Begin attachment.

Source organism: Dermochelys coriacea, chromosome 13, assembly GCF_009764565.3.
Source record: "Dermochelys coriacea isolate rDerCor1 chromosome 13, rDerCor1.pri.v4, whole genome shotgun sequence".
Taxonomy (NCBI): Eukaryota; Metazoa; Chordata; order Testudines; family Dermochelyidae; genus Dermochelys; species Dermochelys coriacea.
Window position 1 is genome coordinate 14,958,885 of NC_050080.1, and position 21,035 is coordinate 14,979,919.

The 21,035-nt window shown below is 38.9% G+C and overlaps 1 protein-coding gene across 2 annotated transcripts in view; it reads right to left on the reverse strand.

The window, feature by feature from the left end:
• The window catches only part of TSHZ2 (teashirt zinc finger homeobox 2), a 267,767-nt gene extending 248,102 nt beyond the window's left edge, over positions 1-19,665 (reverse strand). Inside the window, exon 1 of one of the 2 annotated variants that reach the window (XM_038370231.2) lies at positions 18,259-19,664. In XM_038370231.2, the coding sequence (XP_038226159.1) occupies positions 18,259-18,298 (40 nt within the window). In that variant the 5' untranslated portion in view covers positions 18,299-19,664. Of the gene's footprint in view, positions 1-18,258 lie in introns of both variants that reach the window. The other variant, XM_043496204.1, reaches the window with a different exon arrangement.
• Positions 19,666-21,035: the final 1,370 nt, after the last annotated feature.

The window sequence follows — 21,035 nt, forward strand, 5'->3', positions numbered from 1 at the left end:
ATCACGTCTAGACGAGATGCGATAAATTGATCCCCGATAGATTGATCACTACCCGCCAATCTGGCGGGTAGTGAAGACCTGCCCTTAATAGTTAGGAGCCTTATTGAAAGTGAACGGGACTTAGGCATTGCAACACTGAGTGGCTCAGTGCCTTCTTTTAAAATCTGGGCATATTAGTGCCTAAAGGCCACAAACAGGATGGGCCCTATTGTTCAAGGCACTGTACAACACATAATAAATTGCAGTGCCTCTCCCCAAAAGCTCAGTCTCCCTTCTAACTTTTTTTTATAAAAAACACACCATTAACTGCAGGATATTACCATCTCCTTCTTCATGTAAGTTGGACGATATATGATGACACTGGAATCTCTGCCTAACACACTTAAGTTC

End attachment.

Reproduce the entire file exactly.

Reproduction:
Source organism: Dermochelys coriacea, chromosome 13, assembly GCF_009764565.3.
Source record: "Dermochelys coriacea isolate rDerCor1 chromosome 13, rDerCor1.pri.v4, whole genome shotgun sequence".
Taxonomy (NCBI): Eukaryota; Metazoa; Chordata; order Testudines; family Dermochelyidae; genus Dermochelys; species Dermochelys coriacea.
Window position 1 is genome coordinate 14,958,885 of NC_050080.1, and position 21,035 is coordinate 14,979,919.

The 21,035-nt window shown below is 38.9% G+C and overlaps 1 protein-coding gene across 2 annotated transcripts in view; it reads right to left on the reverse strand.

The window, feature by feature from the left end:
• The window catches only part of TSHZ2 (teashirt zinc finger homeobox 2), a 267,767-nt gene extending 248,102 nt beyond the window's left edge, over positions 1-19,665 (reverse strand). Inside the window, exon 1 of one of the 2 annotated variants that reach the window (XM_038370231.2) lies at positions 18,259-19,664. In XM_038370231.2, the coding sequence (XP_038226159.1) occupies positions 18,259-18,298 (40 nt within the window). In that variant the 5' untranslated portion in view covers positions 18,299-19,664. Of the gene's footprint in view, positions 1-18,258 lie in introns of both variants that reach the window. The other variant, XM_043496204.1, reaches the window with a different exon arrangement.
• Positions 19,666-21,035: the final 1,370 nt, after the last annotated feature.

The window sequence follows — 21,035 nt, forward strand, 5'->3', positions numbered from 1 at the left end:
ATCACGTCTAGACGAGATGCGATAAATTGATCCCCGATAGATTGATCACTACCCGCCAATCTGGCGGGTAGTGAAGACCTGCCCTTAATAGTTAGGAGCCTTATTGAAAGTGAACGGGACTTAGGCATTGCAACACTGAGTGGCTCAGTGCCTTCTTTTAAAATCTGGGCATATTAGTGCCTAAAGGCCACAAACAGGATGGGCCCTATTGTTCAAGGCACTGTACAACACATAATAAATTGCAGTGCCTCTCCCCAAAAGCTCAGTCTCCCTTCTAACTTTTTTTTATAAAAAACACACCATTAACTGCAGGATATTACCATCTCCTTCTTCATGTAAGTTGGACGATATATGATGACACTGGAATCTCTGCCTAACACACTTAAGTTC